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One man's reject...

26th December 1975
Page 29
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Page 29, 26th December 1975 — One man's reject...
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Which of the following most accurately describes the problem?

is another man's rapture

by Patrick Prekopp

WHAT DO YOU do with 1,000 brand new, bright red, highpressure pump fire engines that are obsolete? This was the problem which faced the Ministry of Defence a few years ago when it had built the special tenders for use in the event of an atomic war.

The fire engines would have been stationed in every city, town, village and hamlet likely to be in the immediate danger zone. Specially designed to beat the inevitable holocaust, the fire engines were all but ready for the stations when one bright civil servant discovered their fallability. If a bomb were to drop on any of these zones, more than likely it would destroy not only the town but also the fire station—super fire engine and all.

But if the Government didn't know what to do with them, Leslie Vass of L. W. Vass Ltd, did. At a government surplus auction, Mr Vass bought all 1,000 engines—worth about C14,000 each—at a bargain price, and sold them at a profit to factories and oil companies like BP where the risk of fierce fires is greatest.

It is this. ability to create a market for seemingly unmarketable products that has made Vass the biggest "secondhand" dealer in Europe.

Its Ampthill yard—just outside Bedford—looks like an army parade ground just be fore manoeuvres; row upon row of camouflage -green trucks, Land-Rovers, AECs and converted Bedfords.


The story of Vass began in 1935, when Leslie Vass started a small agricultural business. Part of his equipment included a couple of ex-m inistry vehicles which he bought for his own use. A neighbour expressed interest in buying the vehicles and was prepared to pay handsomely. Reluctantly at first, Mr Vass agreed—for he was quick to spot the potential.

Civil heavy manufacturing was in its adolescence during this period and one of the few places you could get a reliable heavy-duty vehicle was from the army. If his neighbour wanted such vehicles, then so would others. The breakthrough came after the war when the first major army surplus auction was held. Vass swooped, so that when overseas buyers, mainly from Australia and New Zealand, came looking for trucks, they were introduced to Vass.

Today, Vass carries a changing stock of 800 specialised vehicles, 100 cabs, 2,000 tyres, scores of jerrycans, and an extensive range of spares; deals with more than 40 countries outside the USSR and China, as well as a large home market, and has a workforce of 80 mechanics, office staff, painters and drivers.

"Our stock comes mainly from British nationalised industries and the US army, but we also trade, especially with Middle East countries. Recently, we made a deal with Persia in which we supplied them with trucks and spare parts in exchange for animal feedingstuffs, which we sell to local farmers," said sales director, Owen Kristiansen.

"Our best sales are in those countries like the Middle East where four-wheel and sixwheel drive vehicles are a necessity if they are to be any use in sandy conditions.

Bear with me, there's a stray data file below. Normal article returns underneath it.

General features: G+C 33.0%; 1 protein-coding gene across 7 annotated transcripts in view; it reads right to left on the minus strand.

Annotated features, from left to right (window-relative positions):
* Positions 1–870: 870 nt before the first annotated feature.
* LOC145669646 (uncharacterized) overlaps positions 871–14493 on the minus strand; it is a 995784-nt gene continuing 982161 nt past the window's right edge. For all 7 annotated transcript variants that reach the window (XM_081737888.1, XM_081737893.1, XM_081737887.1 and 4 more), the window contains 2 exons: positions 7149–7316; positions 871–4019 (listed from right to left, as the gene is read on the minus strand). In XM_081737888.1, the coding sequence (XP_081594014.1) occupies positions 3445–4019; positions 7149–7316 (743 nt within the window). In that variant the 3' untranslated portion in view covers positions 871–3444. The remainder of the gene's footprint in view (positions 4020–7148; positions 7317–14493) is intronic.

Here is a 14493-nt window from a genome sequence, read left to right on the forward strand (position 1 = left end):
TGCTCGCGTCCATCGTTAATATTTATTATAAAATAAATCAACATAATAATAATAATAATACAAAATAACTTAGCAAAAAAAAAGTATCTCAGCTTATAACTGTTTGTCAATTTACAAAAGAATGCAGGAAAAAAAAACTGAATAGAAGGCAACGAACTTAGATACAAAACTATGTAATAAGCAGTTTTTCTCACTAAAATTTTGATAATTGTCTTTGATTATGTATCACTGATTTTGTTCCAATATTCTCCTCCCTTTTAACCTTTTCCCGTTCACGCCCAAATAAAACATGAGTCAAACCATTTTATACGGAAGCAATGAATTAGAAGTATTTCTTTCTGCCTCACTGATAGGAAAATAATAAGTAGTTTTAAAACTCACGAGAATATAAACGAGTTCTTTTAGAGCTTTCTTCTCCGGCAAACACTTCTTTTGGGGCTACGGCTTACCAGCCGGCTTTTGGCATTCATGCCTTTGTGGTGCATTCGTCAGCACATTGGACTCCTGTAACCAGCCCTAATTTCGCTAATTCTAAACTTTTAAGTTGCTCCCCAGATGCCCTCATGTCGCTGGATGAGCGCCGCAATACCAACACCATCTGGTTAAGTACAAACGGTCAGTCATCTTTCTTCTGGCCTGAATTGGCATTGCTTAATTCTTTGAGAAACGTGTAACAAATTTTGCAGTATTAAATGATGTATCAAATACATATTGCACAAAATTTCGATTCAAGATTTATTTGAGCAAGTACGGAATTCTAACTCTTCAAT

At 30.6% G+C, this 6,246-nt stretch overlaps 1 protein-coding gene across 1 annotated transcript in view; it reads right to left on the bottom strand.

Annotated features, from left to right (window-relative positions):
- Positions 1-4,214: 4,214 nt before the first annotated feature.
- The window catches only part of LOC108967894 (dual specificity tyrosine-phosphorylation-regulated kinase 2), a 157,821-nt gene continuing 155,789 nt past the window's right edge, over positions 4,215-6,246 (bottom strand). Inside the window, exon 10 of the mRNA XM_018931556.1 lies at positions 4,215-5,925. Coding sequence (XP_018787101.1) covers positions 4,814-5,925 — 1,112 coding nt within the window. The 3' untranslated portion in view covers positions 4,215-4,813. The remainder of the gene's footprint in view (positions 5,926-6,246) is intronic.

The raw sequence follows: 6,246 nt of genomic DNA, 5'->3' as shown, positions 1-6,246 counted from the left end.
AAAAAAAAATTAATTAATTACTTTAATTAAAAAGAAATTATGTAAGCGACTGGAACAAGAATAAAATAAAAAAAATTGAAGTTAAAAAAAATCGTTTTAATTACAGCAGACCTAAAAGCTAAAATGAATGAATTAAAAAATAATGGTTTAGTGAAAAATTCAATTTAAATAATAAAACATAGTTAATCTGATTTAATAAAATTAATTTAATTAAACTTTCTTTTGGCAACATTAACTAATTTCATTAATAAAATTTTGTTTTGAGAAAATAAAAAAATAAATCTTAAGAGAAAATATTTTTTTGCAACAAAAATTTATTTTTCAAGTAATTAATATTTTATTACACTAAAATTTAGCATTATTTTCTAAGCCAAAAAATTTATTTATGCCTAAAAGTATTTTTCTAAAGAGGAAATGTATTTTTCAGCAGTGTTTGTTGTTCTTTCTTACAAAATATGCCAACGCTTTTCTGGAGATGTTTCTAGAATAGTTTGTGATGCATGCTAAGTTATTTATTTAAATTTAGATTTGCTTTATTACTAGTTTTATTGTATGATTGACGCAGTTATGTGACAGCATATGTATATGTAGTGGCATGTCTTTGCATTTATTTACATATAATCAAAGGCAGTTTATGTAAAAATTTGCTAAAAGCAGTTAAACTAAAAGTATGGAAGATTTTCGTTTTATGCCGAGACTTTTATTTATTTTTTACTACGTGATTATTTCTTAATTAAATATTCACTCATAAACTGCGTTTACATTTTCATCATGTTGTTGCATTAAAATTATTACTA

"For the same reasons, we sell a great deal to the Forestry Commission, breakdown recovery services, pipeline layers—all off-highway operators," he added. County councils and local authorities are also high on the list.

Bold competition

To beat growing competition, Vass has had to specialise. So, before any ex-ministry vehicle is sold, it is converted from petrol to diesel, and those for home sales, plated and tested. It has, therefore, expanded its workshop facilities and added new paint and shotblasting shops.

It is, also, a changing market and depends largely on what. becomes available. For this reason, Vass has to take calculated risks.

"We have a crack at anything that might show a profit," said Mr Kristiansen. "If you keep stuff long enough, a buyer is bound to come along."

For example, Vass decided to buy .30.000 batteries which

were going cheap. It was one of those follies—like the building of the Tower of Babel, which the batteries resembled when stacked one on top of another—that kept them biting their nails for some time before a customer eventually came shopping. He turned out to be a major tyre distributor who wanted to improve his range with batteries.

However, one " anchor " as Vass has nicknamed these "follies," still looms darkly

over Mr Kristiansen's head. It's a 120ft tower crane weighing 10 tons Anybody with £800 and looking for a crane is asked to ring Mr Kristiansen.

Some deals—like bamboo canes and potato sacks—imported from the Far East on a " swop " basis—are a carryover from Vass's original interest in agriculture. This particular side has also grown and now involves merchandising pesticides, feedstuffs and contract spraying, mainly with tractors, but also from the air.

Leslie Vass, now 71, is retired but still takes an active part in the organisation. A shrewd businessman, he claims that he can sell his stock at between a half and a third of the usual price.

"Strangely, inflation has been a boon to us. As more and more companies find it difficult to afford new vehicles, they come to us for the cheaper, second-hand versions," he said.

That old ill wind again.

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